2009 Errazuriz Syrah Single Vineyard Aconcagua (Previously $18)

SKU #1088130 90 points Robert Parker's Wine Advocate

 The 2009 Syrah Single Vineyard sports aromas of meat, game, Asian spices, lavender, and blueberry. Savory, ripe, and supple on the palate, this layered, pleasurable offering is an excellent value that will deliver prime drinking for another 6-7 years.  (2/ 2012)

Stephen Tanzer's International Wine Cellar

 Vivid red. Musky red and dark berry aromas are complicated by Indian spices, bacon fat and licorice, plus a hint of cracked pepper. Faintly bitter blackberry and cherry flavors are given definition and cut by tangy acidity. Dusty tannins arrive with air and linger on the long, smoky finish.  (6/ 2011)

Wine Enthusiast

 A strong oak covering gives the wine a bouquet of milk chocolate, cream, vanilla and olive. It’s thick in the mouth, with a round, stout palate that’s full of dark berry flavors and jamminess. Baked, toasty and ripe on the finish, with chewy density and meaty, herbal lasting impressions.  (6/ 2011)

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Varietal:

Shiraz/Syrah

- One of France's noblest black grape varieties, Syrah is known for its intense and distinctive perfume reminiscent of briar fruit, tar, spice and black pepper and its firm structure. One of few black grape varietals frequently vinified on its own, the best examples of Syrah come from the Northern Rhône, particularly Hermitage, but also Côte-Rôtie, Cornas, Crozes-Hermitage and St-Joseph. These wines are very astringent in their youth, though some Crozes-Hermitage and St-Joseph can be enjoyed young, relatively speaking. Given the requisite patience, though, these wines can reveal amazing complexity and secondary fruit characteristics like plum and blackcurrant as well as subtle hints of smoke and flowers. In the Southern Rhône, Syrah is used to add structure and complexity to wines dominated by Grenache and complemented by Mourvèdre, like the more immediately drinkable Côte du Rhônes, as well as the long-lived wines of Châteauneuf-du-Pape. In recent years, plantings of Syrah have spread throughout the Languedoc-Roussillon where it is produced on its own or blended with other varietals. Outside of France, the most important Syrah growing country is easily Australia, where it is called Shiraz. Quality levels here depend greatly on yields and geography, and the wines range from bold, fruity and easy-drinking to intense and ageable, like the famed Penfolds Grange. Often bottled on its own, in Australia Syrah is also can be blended with Grenache and Mourvèdre, as in the Southern Rhône, and is increasingly combined with Cabernet Sauvignon. Syrah has also been steadily increasing in popularity in California, thanks to a group of advocates called the Rhône Rangers. Its most successful iterations come from the Central and Sonoma Coasts, where winemakers are pushing boundaries and creating some incredible wines. In recent years Syrah has also found a number of proponents in Washington State, which is definitely a region to watch for this variety.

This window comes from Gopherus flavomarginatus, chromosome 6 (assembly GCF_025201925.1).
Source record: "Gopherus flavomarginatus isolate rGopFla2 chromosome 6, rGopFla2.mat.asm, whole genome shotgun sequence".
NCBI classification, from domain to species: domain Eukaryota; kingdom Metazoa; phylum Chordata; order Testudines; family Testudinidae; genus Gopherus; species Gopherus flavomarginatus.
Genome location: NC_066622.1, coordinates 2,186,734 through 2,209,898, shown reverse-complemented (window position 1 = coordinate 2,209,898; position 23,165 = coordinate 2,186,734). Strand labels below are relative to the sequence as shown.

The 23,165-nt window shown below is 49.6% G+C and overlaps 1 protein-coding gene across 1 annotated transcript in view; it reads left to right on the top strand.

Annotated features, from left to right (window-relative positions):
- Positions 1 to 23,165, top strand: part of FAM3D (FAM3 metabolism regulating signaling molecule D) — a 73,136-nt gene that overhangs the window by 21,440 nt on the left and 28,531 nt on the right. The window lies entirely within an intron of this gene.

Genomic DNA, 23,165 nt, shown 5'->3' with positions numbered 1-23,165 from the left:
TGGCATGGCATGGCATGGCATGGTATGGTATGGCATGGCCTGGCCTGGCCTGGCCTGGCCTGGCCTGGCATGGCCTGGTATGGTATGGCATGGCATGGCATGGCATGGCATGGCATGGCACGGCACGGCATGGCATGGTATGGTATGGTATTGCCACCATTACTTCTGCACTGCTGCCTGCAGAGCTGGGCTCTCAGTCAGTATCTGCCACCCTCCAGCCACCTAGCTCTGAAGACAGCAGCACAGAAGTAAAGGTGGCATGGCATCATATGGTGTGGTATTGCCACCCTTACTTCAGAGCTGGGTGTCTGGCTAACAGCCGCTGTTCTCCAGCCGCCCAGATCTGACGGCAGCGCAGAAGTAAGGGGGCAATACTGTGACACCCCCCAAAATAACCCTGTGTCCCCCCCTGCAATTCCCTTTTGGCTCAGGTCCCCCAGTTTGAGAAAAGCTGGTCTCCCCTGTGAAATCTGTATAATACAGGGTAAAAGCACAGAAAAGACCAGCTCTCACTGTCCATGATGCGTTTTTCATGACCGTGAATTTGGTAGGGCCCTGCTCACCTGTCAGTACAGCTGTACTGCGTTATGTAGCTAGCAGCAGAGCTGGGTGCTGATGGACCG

Country:

Chile

- Located on the western coast of South America and bordered by the Pacific Ocean to the west and the Andes to the East, the Chilean wine-growing climate is similar to that of California's Napa Valley and Bordeaux. The Chilean wine industry is known for being consistently free of phylloxera, but political and economic unrest has brought its own source of disorder. The recent establishment of a free market has resuscitated the wine industry, and significant investments have been made, switching the economic focus from domestic production to exports. Chile produces roughly a quarter of the wine Argentina produces, and is known for single-varietal exports, predominantly Cabernet Sauvignon, Merlot and Chardonnay. It's a popular region in the U.S. known for inexpensive and tasty wine. Click for a list of bestselling items from Chile.